Honey Bee Removals

We do honey bee removals from homes and structures in the southern Low Country of South Carolina.   The area we serve includes Jasper, Beaufort, Hampton and Collington Counties.  I have been removing bees for the past 30 years.  Prior to becoming a commercial beekeeper I was in the construction industry for many years.  This is where I learned how buildings are put together and what cavities are created that make great homes for honey bees.   If honey bees move into your home don’t freak out!  Honey bees are much more docile than hornets or yellow jackets.  They don’t destroy your home like termites do either.


Honey bees reproduce by making new queens.  When the new queen is about to hatch half of the bees in the hive leave with the old queen to start a new hive.  When they first leave the hive they hang in a large group while scouts look for a new nesting place.  This hanging bunch of bees is known as a swarm.  We collect swarms at no charge.


 Residential Removals

If honey bees move into your home do not spray them with insecticides.  If you do the bees die and other honey bees will rob out the contaminated honey and carry it back to their nests killing them as well.  Honey bees are an important part of our ecosystem.  Do not seal them up.  If you do the bees will die,  the wax combs will melt, and honey will drip down into your walls and ruin the sheetrock which will have to be replaced.  South Carolina Law does not allow exterminators to kill honey bees, they have to be removed by a beekeeper.   We do not kill the honey bees, we relocate them.  The only thing were need from the homeowner is access to electricity and clean water.

What you can expect when we do a honey bee removal

First we have to determine where they are in the structure.   After determining where they are located we carefully open up the cavity to expose the nest.  If the bees are elevated we erect scaffolding for safety  and accessibility.


Once we open the cavity the removal can begin.


We have a special vacuum that sucks up the bees into a screened cage.  This severely weakens the hive and makes the comb removal easier.  Then we start removing the combs and honey.  Each comb is vacuumed to remove  remaining bees and placed into buckets.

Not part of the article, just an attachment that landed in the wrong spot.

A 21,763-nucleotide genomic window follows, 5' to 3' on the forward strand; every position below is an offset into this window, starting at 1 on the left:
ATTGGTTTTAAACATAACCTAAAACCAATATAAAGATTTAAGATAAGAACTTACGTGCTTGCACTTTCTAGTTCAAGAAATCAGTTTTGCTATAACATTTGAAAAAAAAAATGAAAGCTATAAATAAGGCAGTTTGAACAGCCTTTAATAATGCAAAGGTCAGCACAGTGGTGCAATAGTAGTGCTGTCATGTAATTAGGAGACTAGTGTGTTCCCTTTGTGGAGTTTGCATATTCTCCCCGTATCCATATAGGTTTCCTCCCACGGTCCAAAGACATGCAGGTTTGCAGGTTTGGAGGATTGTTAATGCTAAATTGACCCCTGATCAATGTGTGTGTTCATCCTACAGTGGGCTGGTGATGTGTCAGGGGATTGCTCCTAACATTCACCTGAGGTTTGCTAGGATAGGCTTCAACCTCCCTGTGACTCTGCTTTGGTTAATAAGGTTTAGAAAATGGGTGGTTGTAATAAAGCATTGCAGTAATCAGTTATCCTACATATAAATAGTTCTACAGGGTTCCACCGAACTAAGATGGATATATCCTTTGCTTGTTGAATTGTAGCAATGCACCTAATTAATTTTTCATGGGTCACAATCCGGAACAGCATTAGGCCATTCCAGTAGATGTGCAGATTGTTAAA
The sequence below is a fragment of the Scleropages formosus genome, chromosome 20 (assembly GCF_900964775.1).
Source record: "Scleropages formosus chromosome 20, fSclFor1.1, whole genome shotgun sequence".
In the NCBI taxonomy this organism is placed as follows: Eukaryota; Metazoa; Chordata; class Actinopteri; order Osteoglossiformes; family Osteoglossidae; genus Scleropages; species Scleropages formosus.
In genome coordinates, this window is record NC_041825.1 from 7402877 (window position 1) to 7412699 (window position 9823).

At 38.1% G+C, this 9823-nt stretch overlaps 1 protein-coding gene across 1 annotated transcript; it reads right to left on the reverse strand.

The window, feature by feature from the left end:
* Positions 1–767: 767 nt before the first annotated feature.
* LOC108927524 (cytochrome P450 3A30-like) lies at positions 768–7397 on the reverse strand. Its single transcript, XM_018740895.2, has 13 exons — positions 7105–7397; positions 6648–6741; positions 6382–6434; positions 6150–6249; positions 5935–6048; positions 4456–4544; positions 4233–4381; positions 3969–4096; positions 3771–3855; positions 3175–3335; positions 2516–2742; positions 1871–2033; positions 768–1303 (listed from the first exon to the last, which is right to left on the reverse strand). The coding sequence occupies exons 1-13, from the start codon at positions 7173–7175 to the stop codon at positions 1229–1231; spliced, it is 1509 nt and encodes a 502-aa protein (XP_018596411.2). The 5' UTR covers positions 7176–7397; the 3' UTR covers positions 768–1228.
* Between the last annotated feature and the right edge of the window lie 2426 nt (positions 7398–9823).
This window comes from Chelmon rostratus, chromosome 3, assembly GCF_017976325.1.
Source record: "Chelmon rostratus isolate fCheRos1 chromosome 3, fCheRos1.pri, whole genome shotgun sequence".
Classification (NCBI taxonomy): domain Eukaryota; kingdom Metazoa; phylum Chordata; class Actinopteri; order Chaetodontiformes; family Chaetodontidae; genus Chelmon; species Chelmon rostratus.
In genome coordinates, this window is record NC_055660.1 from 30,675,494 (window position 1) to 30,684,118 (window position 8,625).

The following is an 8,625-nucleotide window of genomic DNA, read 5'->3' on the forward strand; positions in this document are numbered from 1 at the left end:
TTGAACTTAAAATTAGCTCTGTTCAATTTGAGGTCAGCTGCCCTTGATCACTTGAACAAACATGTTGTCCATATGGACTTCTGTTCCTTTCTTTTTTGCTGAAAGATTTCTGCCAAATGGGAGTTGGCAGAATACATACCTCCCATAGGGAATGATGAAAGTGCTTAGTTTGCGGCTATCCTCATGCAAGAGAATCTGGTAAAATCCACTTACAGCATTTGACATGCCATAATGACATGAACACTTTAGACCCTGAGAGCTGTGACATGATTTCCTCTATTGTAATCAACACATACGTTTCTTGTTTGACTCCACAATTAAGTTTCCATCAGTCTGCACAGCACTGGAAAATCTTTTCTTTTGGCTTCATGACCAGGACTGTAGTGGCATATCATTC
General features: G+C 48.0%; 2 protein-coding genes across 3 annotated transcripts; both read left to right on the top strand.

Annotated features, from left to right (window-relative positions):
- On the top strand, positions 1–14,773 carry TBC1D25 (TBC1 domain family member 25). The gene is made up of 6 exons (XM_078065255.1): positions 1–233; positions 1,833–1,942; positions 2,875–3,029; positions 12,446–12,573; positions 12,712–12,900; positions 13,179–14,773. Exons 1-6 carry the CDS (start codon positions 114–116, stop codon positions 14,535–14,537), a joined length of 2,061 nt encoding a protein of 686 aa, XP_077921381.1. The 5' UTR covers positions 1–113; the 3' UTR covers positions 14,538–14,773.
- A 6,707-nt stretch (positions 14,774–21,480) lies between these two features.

Once the bees, combs, and honey is removed the cavity is scraped down to eliminate as much smell as possible.   The cavity is then filled with fiberglass insulation.  All this helps to keep new swarms from moving in.


Then we reinstall the building materials to close up the cavity followed with caulking all cracks and crevices to prevent reentry by the bees.   We wipe down the walls with water and clean up the site.  Our goal is leave the site as if we and the honey bees were never there.  The picture below is how we left this site.  The only hint that a removal took place is a line across the panel where we cut it to expose the nest.  The next time the house is painted that too will disappear.


Then we go back to the shop to finish the job.  The bees are dumped into weak hives to live out their lives.  The buckets with the honey and combs are left out for the bees in our apiaries to clean up.  The empty combs are put into our solar wax melter and the bees wax is reclaimed.

Commercial Removals


We will make every effort possible to work with businesses to minimize any impact with their patrons and employees when we do a bee removal.  We removed two colonies from the inn pictured below on a Sunday when they typically have the fewest patrons.  We built custom structures to provide the safest environment for us , the patrons, and employees.



Trap Outs

Occasionally honey bees move into a structure where it is not feasible to open up the cavity for the removal such as in a masonry wall.  That doesn’t mean that we can’t get them out.  We use a technique known as a trap out.   In a trap out the entrance to the hive is covered with a one way bee escape and a small hive with a few bees and a queen is placed right by that bee escape.  The bees leave the hive but when they return they can’t get back inside.  They end up going into the little hive next to the bee escape.  The little hive quickly becomes their new home.  With no nutrients coming into the old hive the queen slows her egg laying down and the hive dwindles.  Once we observe that the bees have stopped leaving the old hive we remove the one way bee escape and allow the weakened hive to be robbed out by other bees.  Once the robbing has stopped we remove the little hive and seal the entrance to the old hive.  Trap outs are more expensive than the standard bee removals.  The reason being is that it takes a minimum of six weeks to perform.  Additionally trap outs have to be monitored once or twice a week to make sure the bees haven’t found a new entrance into the old hive.